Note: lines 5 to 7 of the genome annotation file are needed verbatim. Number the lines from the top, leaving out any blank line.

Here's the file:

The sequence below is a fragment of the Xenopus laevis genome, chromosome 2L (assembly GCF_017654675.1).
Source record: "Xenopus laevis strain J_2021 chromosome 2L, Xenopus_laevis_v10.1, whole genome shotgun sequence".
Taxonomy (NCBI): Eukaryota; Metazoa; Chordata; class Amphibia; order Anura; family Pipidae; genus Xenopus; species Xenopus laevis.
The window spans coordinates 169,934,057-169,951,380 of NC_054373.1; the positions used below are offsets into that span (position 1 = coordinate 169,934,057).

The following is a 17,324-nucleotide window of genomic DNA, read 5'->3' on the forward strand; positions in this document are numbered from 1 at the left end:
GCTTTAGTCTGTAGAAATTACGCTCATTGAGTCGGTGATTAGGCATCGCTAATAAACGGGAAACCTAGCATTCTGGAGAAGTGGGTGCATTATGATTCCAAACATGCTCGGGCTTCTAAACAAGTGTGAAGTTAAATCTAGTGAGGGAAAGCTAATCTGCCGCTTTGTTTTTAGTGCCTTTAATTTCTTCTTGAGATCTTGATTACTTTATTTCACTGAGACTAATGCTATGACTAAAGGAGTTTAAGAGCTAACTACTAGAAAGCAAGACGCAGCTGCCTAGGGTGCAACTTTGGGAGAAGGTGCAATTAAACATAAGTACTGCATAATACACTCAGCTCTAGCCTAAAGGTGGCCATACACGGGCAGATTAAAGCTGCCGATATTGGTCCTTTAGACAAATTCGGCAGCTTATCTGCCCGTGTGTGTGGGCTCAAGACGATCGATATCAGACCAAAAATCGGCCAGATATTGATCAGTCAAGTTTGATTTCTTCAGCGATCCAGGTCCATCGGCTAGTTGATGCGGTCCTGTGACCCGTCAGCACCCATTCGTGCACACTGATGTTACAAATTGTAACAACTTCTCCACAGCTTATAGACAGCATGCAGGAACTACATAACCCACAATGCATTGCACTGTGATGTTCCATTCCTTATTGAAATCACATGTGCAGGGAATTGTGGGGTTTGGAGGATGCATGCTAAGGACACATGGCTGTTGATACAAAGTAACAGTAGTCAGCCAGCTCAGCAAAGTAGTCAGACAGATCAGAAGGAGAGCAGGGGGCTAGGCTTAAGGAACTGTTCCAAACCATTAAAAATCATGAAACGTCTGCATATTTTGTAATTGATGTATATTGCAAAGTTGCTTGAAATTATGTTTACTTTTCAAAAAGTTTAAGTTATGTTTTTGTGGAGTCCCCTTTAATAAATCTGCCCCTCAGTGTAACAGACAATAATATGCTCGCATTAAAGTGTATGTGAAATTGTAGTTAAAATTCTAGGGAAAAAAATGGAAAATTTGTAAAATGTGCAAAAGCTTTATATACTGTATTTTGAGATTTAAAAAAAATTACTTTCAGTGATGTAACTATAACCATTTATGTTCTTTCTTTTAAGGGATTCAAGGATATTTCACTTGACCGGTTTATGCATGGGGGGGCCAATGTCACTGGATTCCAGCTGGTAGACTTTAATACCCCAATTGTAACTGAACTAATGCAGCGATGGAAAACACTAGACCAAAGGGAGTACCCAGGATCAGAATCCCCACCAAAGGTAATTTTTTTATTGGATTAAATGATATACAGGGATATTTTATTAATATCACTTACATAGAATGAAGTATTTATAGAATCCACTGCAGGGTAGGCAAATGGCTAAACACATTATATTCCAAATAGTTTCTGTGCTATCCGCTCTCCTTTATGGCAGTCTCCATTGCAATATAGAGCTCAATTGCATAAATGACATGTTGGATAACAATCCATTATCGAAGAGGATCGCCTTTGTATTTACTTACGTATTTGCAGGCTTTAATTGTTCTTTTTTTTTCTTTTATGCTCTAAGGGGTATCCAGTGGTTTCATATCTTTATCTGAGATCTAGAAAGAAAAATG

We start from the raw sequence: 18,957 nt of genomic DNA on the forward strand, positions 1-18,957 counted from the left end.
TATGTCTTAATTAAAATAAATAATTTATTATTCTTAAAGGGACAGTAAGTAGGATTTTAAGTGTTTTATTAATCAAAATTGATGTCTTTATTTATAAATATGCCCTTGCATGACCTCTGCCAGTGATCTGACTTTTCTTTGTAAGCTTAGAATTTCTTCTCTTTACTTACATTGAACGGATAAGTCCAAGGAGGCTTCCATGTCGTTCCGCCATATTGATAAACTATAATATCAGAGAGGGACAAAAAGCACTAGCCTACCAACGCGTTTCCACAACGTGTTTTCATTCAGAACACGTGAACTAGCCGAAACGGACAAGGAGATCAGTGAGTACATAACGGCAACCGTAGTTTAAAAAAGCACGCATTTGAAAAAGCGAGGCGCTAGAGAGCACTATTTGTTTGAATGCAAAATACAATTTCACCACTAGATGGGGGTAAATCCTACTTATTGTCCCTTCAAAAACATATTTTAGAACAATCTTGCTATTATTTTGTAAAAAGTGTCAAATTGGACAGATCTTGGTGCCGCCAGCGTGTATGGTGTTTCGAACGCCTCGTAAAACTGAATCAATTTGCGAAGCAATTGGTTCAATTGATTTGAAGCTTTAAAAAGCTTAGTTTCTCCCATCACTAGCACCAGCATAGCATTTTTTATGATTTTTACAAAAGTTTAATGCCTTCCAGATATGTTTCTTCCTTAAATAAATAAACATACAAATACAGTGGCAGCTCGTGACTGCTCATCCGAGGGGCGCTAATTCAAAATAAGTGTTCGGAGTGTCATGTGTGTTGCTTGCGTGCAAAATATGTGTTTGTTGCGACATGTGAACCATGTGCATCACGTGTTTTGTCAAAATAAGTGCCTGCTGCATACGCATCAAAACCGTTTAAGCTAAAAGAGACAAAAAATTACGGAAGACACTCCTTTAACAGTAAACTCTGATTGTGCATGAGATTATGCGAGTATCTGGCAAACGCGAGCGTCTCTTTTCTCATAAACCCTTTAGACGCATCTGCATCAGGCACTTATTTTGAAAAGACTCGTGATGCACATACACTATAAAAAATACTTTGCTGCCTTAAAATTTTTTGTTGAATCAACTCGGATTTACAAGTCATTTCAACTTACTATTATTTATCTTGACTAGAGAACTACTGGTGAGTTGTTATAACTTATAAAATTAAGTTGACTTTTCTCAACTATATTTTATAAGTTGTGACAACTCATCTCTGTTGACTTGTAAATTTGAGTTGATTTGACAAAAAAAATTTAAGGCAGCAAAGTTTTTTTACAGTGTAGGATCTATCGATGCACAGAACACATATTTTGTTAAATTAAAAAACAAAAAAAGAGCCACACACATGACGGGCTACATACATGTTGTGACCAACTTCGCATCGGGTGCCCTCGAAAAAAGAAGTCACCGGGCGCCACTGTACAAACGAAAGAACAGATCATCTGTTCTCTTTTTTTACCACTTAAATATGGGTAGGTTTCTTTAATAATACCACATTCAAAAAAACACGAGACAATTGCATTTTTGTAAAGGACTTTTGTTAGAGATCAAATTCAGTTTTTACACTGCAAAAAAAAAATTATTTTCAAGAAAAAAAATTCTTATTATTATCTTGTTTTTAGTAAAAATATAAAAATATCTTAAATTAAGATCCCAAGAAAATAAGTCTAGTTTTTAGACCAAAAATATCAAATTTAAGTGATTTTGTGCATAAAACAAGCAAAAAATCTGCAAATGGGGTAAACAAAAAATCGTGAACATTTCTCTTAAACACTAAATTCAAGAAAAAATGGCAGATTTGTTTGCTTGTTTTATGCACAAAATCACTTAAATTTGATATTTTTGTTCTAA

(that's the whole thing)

The following is a 17,324-nucleotide window of genomic DNA, read 5'->3' on the forward strand; positions in this document are numbered from 1 at the left end:
GCTTTAGTCTGTAGAAATTACGCTCATTGAGTCGGTGATTAGGCATCGCTAATAAACGGGAAACCTAGCATTCTGGAGAAGTGGGTGCATTATGATTCCAAACATGCTCGGGCTTCTAAACAAGTGTGAAGTTAAATCTAGTGAGGGAAAGCTAATCTGCCGCTTTGTTTTTAGTGCCTTTAATTTCTTCTTGAGATCTTGATTACTTTATTTCACTGAGACTAATGCTATGACTAAAGGAGTTTAAGAGCTAACTACTAGAAAGCAAGACGCAGCTGCCTAGGGTGCAACTTTGGGAGAAGGTGCAATTAAACATAAGTACTGCATAATACACTCAGCTCTAGCCTAAAGGTGGCCATACACGGGCAGATTAAAGCTGCCGATATTGGTCCTTTAGACAAATTCGGCAGCTTATCTGCCCGTGTGTGTGGGCTCAAGACGATCGATATCAGACCAAAAATCGGCCAGATATTGATCAGTCAAGTTTGATTTCTTCAGCGATCCAGGTCCATCGGCTAGTTGATGCGGTCCTGTGACCCGTCAGCACCCATTCGTGCACACTGATGTTACAAATTGTAACAACTTCTCCACAGCTTATAGACAGCATGCAGGAACTACATAACCCACAATGCATTGCACTGTGATGTTCCATTCCTTATTGAAATCACATGTGCAGGGAATTGTGGGGTTTGGAGGATGCATGCTAAGGACACATGGCTGTTGATACAAAGTAACAGTAGTCAGCCAGCTCAGCAAAGTAGTCAGACAGATCAGAAGGAGAGCAGGGGGCTAGGCTTAAGGAACTGTTCCAAACCATTAAAAATCATGAAACGTCTGCATATTTTGTAATTGATGTATATTGCAAAGTTGCTTGAAATTATGTTTACTTTTCAAAAAGTTTAAGTTATGTTTTTGTGGAGTCCCCTTTAATAAATCTGCCCCTCAGTGTAACAGACAATAATATGCTCGCATTAAAGTGTATGTGAAATTGTAGTTAAAATTCTAGGGAAAAAAATGGAAAATTTGTAAAATGTGCAAAAGCTTTATATACTGTATTTTGAGATTTAAAAAAAATTACTTTCAGTGATGTAACTATAACCATTTATGTTCTTTCTTTTAAGGGATTCAAGGATATTTCACTTGACCGGTTTATGCATGGGGGGGCCAATGTCACTGGATTCCAGCTGGTAGACTTTAATACCCCAATTGTAACTGAACTAATGCAGCGATGGAAAACACTAGACCAAAGGGAGTACCCAGGATCAGAATCCCCACCAAAGGTAATTTTTTTATTGGATTAAATGATATACAGGGATATTTTATTAATATCACTTACATAGAATGAAGTATTTATAGAATCCACTGCAGGGTAGGCAAATGGCTAAACACATTATATTCCAAATAGTTTCTGTGCTATCCGCTCTCCTTTATGGCAGTCTCCATTGCAATATAGAGCTCAATTGCATAAATGACATGTTGGATAACAATCCATTATCGAAGAGGATCGCCTTTGTATTTACTTACGTATTTGCAGGCTTTAATTGTTCTTTTTTTTTCTTTTATGCTCTAAGGGGTATCCAGTGGTTTCATATCTTTATCTGAGATCTAGAAAGAAAAATG

We start from the raw sequence: 18,957 nt of genomic DNA on the forward strand, positions 1-18,957 counted from the left end.